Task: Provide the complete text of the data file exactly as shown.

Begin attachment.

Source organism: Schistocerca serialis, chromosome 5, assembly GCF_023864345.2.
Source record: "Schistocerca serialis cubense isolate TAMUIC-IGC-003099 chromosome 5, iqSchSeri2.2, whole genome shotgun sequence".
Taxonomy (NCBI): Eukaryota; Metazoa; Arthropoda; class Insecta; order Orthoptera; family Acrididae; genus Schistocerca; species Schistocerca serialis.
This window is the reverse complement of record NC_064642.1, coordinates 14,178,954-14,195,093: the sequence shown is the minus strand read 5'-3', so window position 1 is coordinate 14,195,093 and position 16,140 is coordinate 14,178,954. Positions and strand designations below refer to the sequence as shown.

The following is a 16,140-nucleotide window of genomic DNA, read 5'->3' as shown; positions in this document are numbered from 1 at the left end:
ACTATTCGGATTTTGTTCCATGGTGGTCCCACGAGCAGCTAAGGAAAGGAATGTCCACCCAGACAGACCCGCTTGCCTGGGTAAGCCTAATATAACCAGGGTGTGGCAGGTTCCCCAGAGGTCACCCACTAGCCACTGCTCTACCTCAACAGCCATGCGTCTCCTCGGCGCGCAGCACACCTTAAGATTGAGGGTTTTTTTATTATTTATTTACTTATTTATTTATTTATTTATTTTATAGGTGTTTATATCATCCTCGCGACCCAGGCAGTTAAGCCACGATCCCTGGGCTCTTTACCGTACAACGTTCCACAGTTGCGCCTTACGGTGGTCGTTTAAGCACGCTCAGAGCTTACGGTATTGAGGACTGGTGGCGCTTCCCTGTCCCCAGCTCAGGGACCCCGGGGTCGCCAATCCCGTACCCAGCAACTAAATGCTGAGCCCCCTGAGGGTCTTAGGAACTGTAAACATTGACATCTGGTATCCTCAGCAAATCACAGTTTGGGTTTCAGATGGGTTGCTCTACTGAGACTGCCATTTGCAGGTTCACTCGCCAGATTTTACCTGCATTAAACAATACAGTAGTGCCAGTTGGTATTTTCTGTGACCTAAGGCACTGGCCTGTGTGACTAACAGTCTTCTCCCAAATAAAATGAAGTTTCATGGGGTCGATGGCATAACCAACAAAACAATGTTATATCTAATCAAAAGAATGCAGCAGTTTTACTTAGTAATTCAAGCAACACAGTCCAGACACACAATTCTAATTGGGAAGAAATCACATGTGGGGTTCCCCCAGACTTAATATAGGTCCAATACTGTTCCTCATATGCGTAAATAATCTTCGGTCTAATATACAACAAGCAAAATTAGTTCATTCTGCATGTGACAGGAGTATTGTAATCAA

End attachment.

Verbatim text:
Source organism: Schistocerca serialis, chromosome 5, assembly GCF_023864345.2.
Source record: "Schistocerca serialis cubense isolate TAMUIC-IGC-003099 chromosome 5, iqSchSeri2.2, whole genome shotgun sequence".
Taxonomy (NCBI): Eukaryota; Metazoa; Arthropoda; class Insecta; order Orthoptera; family Acrididae; genus Schistocerca; species Schistocerca serialis.
This window is the reverse complement of record NC_064642.1, coordinates 14,178,954-14,195,093: the sequence shown is the minus strand read 5'-3', so window position 1 is coordinate 14,195,093 and position 16,140 is coordinate 14,178,954. Positions and strand designations below refer to the sequence as shown.

The following is a 16,140-nucleotide window of genomic DNA, read 5'->3' as shown; positions in this document are numbered from 1 at the left end:
ACTATTCGGATTTTGTTCCATGGTGGTCCCACGAGCAGCTAAGGAAAGGAATGTCCACCCAGACAGACCCGCTTGCCTGGGTAAGCCTAATATAACCAGGGTGTGGCAGGTTCCCCAGAGGTCACCCACTAGCCACTGCTCTACCTCAACAGCCATGCGTCTCCTCGGCGCGCAGCACACCTTAAGATTGAGGGTTTTTTTATTATTTATTTACTTATTTATTTATTTATTTATTTTATAGGTGTTTATATCATCCTCGCGACCCAGGCAGTTAAGCCACGATCCCTGGGCTCTTTACCGTACAACGTTCCACAGTTGCGCCTTACGGTGGTCGTTTAAGCACGCTCAGAGCTTACGGTATTGAGGACTGGTGGCGCTTCCCTGTCCCCAGCTCAGGGACCCCGGGGTCGCCAATCCCGTACCCAGCAACTAAATGCTGAGCCCCCTGAGGGTCTTAGGAACTGTAAACATTGACATCTGGTATCCTCAGCAAATCACAGTTTGGGTTTCAGATGGGTTGCTCTACTGAGACTGCCATTTGCAGGTTCACTCGCCAGATTTTACCTGCATTAAACAATACAGTAGTGCCAGTTGGTATTTTCTGTGACCTAAGGCACTGGCCTGTGTGACTAACAGTCTTCTCCCAAATAAAATGAAGTTTCATGGGGTCGATGGCATAACCAACAAAACAATGTTATATCTAATCAAAAGAATGCAGCAGTTTTACTTAGTAATTCAAGCAACACAGTCCAGACACACAATTCTAATTGGGAAGAAATCACATGTGGGGTTCCCCCAGACTTAATATAGGTCCAATACTGTTCCTCATATGCGTAAATAATCTTCGGTCTAATATACAACAAGCAAAATTAGTTCATTCTGCATGTGACAGGAGTATTGTAATCAA